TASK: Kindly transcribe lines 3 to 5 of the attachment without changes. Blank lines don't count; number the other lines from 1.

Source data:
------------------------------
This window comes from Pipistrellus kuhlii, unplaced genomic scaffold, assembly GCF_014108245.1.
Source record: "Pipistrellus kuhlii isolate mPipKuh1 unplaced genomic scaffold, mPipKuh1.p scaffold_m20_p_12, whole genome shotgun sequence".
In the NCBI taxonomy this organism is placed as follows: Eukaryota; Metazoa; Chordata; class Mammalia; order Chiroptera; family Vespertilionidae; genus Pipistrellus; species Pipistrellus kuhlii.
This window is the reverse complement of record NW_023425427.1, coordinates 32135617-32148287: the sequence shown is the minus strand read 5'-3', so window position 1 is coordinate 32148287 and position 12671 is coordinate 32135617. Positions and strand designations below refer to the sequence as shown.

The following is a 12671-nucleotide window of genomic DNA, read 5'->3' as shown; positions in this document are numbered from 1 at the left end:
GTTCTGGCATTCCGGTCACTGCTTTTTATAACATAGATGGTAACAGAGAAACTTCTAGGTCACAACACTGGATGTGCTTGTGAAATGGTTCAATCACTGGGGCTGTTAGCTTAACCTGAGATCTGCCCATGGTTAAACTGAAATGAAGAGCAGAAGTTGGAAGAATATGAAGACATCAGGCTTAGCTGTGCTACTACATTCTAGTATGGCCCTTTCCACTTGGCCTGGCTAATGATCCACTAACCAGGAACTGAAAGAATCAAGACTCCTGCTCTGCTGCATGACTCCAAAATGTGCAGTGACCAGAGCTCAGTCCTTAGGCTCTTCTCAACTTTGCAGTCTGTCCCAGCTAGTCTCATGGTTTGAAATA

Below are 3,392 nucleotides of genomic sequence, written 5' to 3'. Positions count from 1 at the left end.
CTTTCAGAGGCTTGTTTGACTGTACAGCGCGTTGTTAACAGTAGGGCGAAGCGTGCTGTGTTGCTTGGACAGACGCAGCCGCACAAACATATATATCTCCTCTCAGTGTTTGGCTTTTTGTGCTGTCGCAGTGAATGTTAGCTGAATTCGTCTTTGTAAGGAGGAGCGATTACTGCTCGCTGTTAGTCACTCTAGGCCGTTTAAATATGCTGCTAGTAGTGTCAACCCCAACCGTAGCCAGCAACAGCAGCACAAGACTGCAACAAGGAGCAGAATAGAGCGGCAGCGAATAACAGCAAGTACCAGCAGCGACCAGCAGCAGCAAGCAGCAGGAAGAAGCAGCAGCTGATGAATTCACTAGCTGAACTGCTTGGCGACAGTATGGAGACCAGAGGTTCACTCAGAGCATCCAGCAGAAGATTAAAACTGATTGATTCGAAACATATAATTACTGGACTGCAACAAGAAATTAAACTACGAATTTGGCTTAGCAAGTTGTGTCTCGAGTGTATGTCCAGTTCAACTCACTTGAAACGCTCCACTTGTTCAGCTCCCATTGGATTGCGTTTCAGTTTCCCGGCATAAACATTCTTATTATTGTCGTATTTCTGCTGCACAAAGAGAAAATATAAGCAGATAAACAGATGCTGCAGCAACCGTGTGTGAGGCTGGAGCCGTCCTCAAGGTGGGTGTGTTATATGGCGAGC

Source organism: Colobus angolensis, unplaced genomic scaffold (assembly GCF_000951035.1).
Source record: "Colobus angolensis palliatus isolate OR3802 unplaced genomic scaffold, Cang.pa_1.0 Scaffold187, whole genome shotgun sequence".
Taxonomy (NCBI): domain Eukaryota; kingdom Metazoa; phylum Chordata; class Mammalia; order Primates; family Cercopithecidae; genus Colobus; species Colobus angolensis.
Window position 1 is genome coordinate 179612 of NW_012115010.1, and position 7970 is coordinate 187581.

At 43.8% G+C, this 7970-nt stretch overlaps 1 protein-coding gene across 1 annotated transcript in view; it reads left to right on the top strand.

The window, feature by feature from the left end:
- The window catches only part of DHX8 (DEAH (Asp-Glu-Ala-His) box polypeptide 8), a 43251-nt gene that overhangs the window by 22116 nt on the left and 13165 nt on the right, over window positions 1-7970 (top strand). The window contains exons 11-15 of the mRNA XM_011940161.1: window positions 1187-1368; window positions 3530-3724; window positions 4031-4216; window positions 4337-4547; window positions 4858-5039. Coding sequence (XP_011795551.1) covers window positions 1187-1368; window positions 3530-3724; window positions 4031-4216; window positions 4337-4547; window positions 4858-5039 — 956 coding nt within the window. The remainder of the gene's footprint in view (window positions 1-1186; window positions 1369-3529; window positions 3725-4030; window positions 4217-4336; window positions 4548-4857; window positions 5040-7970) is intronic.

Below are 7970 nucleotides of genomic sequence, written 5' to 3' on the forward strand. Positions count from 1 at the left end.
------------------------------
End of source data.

In the NCBI taxonomy this organism is placed as follows: Eukaryota; Metazoa; Chordata; class Mammalia; order Chiroptera; family Vespertilionidae; genus Pipistrellus; species Pipistrellus kuhlii.
This window is the reverse complement of record NW_023425427.1, coordinates 32135617-32148287: the sequence shown is the minus strand read 5'-3', so window position 1 is coordinate 32148287 and position 12671 is coordinate 32135617. Positions and strand designations below refer to the sequence as shown.

The following is a 12671-nucleotide window of genomic DNA, read 5'->3' as shown; positions in this document are numbered from 1 at the left end: